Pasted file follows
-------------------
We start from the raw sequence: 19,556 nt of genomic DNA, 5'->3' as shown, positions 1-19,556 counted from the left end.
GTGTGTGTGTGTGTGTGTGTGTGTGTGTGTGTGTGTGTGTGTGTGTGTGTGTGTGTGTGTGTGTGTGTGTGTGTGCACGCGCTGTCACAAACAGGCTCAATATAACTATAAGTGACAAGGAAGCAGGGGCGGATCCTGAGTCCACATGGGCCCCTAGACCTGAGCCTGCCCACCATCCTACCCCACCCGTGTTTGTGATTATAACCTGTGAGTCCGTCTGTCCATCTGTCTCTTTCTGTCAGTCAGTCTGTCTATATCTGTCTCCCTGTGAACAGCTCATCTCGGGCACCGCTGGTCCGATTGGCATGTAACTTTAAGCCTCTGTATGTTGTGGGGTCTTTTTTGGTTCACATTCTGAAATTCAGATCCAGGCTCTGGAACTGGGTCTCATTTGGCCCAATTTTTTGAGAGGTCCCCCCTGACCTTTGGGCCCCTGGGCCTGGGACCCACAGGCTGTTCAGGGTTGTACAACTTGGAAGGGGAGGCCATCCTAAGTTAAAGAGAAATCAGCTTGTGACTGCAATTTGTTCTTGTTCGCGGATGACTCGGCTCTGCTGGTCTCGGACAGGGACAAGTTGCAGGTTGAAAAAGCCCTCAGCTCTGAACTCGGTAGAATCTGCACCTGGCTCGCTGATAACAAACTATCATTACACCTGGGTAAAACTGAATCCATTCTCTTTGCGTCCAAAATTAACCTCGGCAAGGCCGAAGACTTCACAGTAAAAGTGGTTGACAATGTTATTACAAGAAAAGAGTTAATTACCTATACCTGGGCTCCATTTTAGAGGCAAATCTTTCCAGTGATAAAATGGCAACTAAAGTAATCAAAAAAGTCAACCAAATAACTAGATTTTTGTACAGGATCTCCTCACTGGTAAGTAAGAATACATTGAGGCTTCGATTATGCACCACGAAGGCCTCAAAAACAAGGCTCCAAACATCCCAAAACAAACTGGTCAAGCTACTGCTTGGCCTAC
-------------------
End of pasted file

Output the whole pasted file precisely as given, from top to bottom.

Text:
We start from the raw sequence: 19,556 nt of genomic DNA, 5'->3' as shown, positions 1-19,556 counted from the left end.
GTGTGTGTGTGTGTGTGTGTGTGTGTGTGTGTGTGTGTGTGTGTGTGTGTGTGTGTGTGTGTGTGTGTGTGTGTGCACGCGCTGTCACAAACAGGCTCAATATAACTATAAGTGACAAGGAAGCAGGGGCGGATCCTGAGTCCACATGGGCCCCTAGACCTGAGCCTGCCCACCATCCTACCCCACCCGTGTTTGTGATTATAACCTGTGAGTCCGTCTGTCCATCTGTCTCTTTCTGTCAGTCAGTCTGTCTATATCTGTCTCCCTGTGAACAGCTCATCTCGGGCACCGCTGGTCCGATTGGCATGTAACTTTAAGCCTCTGTATGTTGTGGGGTCTTTTTTGGTTCACATTCTGAAATTCAGATCCAGGCTCTGGAACTGGGTCTCATTTGGCCCAATTTTTTGAGAGGTCCCCCCTGACCTTTGGGCCCCTGGGCCTGGGACCCACAGGCTGTTCAGGGTTGTACAACTTGGAAGGGGAGGCCATCCTAAGTTAAAGAGAAATCAGCTTGTGACTGCAATTTGTTCTTGTTCGCGGATGACTCGGCTCTGCTGGTCTCGGACAGGGACAAGTTGCAGGTTGAAAAAGCCCTCAGCTCTGAACTCGGTAGAATCTGCACCTGGCTCGCTGATAACAAACTATCATTACACCTGGGTAAAACTGAATCCATTCTCTTTGCGTCCAAAATTAACCTCGGCAAGGCCGAAGACTTCACAGTAAAAGTGGTTGACAATGTTATTACAAGAAAAGAGTTAATTACCTATACCTGGGCTCCATTTTAGAGGCAAATCTTTCCAGTGATAAAATGGCAACTAAAGTAATCAAAAAAGTCAACCAAATAACTAGATTTTTGTACAGGATCTCCTCACTGGTAAGTAAGAATACATTGAGGCTTCGATTATGCACCACGAAGGCCTCAAAAACAAGGCTCCAAACATCCCAAAACAAACTGGTCAAGCTACTGCTTGGCCTAC